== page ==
Photo by: Christiana Theodoli
Martial arts taught me to learn to love my body and what it can do - rather than what it looks like. It’s helped me discover my body and I’m amazed at some of the things I’m able to do that I previously never thought would be possible - both physically and mentally.
Growing up I feel like my self body image was influenced by the beauty standards of the East Asian community and magazines that I used to read. I remember being obsessed with thigh gaps at one point in my life. Now I’m at a point in my life where I accept that I don’t look like a model or a typical East Asian girl and actually appreciate my muscly legs because they are an asset in jiu jitsu for a strong base.
I also used to judge my body constantly, wondering if it was ‘good enough’ for a guy to appreciate. I was self conscious of my small boobs and didn’t think I was sexy. Now that I accept and love my own body, I appreciate my small boobs and couldn’t imagine training with big boobs haha it’d be so convenient. The whole irony of this is that because I’ve now accepted myself and am comfortable with my body… Some people may say that’s what makes me attractive: my confidence - not whether I have big boobs or not.
Throughout my life I never felt like my body was really mine until I started martial arts and reclaimed the connection with myself. I’ve been sexually harassed and groped in public before on several occasions by strangers but now I’m more comfortable in my own skin than ever before. With martial arts, I started to feel powerful and love my body for what it could do - not what it looked like or whether guys would like it.
Having said that, the ‘funny thing’ is that I have actually been groped in a jiu jitsu class before. I don’t want to put anyone off training though because that is a rare case. The difference this time is that I had the confidence to confront the guy I guess.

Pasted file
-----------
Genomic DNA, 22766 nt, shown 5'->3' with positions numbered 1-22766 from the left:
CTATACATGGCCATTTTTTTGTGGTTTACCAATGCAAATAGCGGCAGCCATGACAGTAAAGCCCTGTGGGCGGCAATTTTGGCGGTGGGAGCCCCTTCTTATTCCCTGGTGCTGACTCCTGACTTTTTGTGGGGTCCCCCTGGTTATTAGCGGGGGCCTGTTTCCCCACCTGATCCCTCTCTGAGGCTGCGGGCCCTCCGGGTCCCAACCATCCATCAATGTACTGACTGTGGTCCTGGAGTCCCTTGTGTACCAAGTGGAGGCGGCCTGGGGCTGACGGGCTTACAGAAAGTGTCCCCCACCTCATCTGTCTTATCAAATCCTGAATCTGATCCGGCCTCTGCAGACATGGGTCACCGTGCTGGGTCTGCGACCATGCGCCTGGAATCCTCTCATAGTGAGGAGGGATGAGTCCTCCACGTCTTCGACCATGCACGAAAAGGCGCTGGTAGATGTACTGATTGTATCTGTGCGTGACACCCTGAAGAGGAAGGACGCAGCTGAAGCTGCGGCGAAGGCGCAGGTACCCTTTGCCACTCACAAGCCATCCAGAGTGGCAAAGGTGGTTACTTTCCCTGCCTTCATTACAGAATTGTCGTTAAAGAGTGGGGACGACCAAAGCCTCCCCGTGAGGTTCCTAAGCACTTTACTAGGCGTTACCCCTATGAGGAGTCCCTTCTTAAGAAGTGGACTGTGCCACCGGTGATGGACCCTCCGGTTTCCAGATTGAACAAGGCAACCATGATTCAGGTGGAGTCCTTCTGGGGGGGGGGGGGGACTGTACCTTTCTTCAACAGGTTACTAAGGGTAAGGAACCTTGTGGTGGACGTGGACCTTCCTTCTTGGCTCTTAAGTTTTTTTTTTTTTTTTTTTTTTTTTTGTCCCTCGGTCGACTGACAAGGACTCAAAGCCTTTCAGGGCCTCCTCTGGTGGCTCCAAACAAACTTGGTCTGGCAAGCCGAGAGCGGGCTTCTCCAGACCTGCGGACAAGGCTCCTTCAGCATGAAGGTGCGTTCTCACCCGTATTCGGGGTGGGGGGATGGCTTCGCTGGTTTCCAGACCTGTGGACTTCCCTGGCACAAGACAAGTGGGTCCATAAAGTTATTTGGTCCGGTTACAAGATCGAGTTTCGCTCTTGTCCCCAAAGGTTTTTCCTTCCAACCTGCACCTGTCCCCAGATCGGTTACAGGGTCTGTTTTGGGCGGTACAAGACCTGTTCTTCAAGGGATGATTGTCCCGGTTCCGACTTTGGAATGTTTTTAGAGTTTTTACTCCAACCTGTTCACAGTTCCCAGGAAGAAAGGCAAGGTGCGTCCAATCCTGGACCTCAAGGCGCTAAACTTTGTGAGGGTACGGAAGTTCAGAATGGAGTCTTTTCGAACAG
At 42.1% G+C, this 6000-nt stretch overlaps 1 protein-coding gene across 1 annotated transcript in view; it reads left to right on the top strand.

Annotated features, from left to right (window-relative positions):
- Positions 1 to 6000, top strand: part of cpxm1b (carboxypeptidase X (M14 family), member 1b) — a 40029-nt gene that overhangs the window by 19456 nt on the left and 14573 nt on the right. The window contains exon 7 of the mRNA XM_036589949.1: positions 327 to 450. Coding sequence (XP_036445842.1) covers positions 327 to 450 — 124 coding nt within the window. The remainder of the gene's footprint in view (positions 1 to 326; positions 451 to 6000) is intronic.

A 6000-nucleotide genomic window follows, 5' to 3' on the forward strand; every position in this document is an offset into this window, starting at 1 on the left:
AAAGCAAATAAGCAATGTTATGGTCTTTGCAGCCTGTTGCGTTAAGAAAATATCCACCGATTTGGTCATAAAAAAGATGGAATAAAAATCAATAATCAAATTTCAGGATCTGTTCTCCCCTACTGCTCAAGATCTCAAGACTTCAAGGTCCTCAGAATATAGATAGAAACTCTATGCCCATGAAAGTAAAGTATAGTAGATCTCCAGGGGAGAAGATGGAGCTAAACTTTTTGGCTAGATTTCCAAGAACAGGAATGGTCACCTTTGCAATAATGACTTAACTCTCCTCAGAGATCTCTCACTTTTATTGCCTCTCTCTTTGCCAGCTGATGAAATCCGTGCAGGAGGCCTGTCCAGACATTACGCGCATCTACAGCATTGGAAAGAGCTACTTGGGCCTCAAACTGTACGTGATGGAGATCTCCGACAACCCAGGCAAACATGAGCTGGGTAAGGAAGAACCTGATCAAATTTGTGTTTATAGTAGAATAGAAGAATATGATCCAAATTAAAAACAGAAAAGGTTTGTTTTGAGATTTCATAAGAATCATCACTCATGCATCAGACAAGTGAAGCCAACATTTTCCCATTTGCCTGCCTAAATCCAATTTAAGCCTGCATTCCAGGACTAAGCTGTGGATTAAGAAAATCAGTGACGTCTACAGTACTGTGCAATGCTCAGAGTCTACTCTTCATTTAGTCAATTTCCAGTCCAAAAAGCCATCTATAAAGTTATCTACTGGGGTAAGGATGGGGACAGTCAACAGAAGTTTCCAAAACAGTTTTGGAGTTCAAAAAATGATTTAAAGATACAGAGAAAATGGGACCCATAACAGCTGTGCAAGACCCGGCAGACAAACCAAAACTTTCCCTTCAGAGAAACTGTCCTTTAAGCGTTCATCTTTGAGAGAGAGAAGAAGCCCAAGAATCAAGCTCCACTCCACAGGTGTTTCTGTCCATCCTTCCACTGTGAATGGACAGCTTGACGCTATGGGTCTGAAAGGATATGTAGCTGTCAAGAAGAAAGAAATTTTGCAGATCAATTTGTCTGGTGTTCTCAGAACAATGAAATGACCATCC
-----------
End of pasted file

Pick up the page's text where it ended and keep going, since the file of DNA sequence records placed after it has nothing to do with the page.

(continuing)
If there’s one thing I’ve learned is that the real self defence isn’t knowing a certain combo or jiu jitsu move, it’s actually being able to communicate and be vocal when someone crosses your boundaries and makes you feel uncomfortable. Voicing that when you first sense discomfort is the best way to self defend in my opinion but first you have to define your own boundaries and what feels comfortable in your body. Self defence is linked to self esteem because it takes courage and self confidence to speak up and martial arts definitely helps you with that.
Long story short, martial arts has definitely changed my life and the journey is still continuing. My body is mine and belongs to me. I treat it with love, care and respect and I love it no matter what. If I do squats it’s no longer to get a bigger butt to get a guys approval but it’s to develop stronger glutes to prevent injury
I was bullied from the age of 8 until I was 14. I spent most of my teens competing and by 10 was on the welsh squad all the while still being bullied, still unsure of myself, until one day I stood up for myself and from that day, everything changed.
Fast forward to today, I travel the globe teaching, training and competing. My life is so fulfilled through meeting so many amazing people along the way and to top it off gaining three black belts in various styles and a purple belt in BJJ in 29 years.
If it wasn’t for being bullied, I doubt if I would be where I am today and be the person who I am.
“I first came into contact with martial arts when I was 12 and started Karate. I have since then trained in several disciplines, but last September Brazilian jiu jitsu captured my heart. It teaches you self defence, empowers you and you learn to focus under pressure. It has helped me deal with general setbacks in life as well as on the mat. Being a part of such an amazing community with incredibly inspiring people has helped me tackle my depression easier. It has become my happy place and I always leave practice on a high and satisfied no matter how brutal the session.”
I started martial arts in my 30's as a new way of keeping fit after years of being too scared to give it a go for fear of being too unfit and looking silly, as the last time I ever did a martial art was a few months of judo when I was 10! I'm not naturally athletic, I'm pretty uncoordinated but doing martial arts has made me see my body in a less limiting way. It's pushed me to try to improve, be healthier and stronger, mentally and physically. It's also an incredible way of blocking out the noise and stress of other things in my life. It's frustrating at times and it's really hard work but I love it. The community is also incredibly supportive and encouraging and I've met some wonderful people through it that I never would have encountered otherwise.
I have been training Brazilian Jiu jitsu, 5 days a week at Carlson Gracie Team Karachi ~ Pakistan, for the past 13 months. Having multiple jobs and a family to go home to, I am often asked why I can't skip a day?